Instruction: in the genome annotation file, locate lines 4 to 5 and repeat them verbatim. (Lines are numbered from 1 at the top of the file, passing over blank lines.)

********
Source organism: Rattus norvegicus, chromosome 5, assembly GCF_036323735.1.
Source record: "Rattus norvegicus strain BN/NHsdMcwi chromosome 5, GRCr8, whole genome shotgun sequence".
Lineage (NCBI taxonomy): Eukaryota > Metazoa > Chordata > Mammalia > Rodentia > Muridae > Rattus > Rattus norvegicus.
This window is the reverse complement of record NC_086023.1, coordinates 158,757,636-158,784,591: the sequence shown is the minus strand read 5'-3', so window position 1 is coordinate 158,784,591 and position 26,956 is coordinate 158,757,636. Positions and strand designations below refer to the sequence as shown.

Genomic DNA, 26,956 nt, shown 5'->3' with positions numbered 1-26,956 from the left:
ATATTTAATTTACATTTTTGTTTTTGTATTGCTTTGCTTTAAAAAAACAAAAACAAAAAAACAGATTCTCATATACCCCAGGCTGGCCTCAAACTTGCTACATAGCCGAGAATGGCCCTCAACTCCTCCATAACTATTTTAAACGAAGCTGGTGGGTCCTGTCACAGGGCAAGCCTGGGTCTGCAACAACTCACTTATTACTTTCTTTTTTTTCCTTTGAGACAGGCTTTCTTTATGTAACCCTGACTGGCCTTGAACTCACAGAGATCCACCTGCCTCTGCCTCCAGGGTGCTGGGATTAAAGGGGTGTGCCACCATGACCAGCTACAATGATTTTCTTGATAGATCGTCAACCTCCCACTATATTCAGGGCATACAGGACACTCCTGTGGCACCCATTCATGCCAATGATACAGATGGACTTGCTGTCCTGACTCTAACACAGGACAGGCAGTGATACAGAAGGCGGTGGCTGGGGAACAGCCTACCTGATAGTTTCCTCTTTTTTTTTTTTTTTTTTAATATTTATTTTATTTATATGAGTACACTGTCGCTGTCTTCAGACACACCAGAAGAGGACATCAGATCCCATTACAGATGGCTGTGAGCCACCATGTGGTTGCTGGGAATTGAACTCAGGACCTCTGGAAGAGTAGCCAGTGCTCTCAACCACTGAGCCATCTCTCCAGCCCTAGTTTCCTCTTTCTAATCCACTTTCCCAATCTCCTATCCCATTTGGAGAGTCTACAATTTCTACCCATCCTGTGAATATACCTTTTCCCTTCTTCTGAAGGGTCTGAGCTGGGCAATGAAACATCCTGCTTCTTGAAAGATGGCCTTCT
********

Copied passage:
This window is the reverse complement of record NC_086023.1, coordinates 158,757,636-158,784,591: the sequence shown is the minus strand read 5'-3', so window position 1 is coordinate 158,784,591 and position 26,956 is coordinate 158,757,636. Positions and strand designations below refer to the sequence as shown.

Genomic DNA, 26,956 nt, shown 5'->3' with positions numbered 1-26,956 from the left: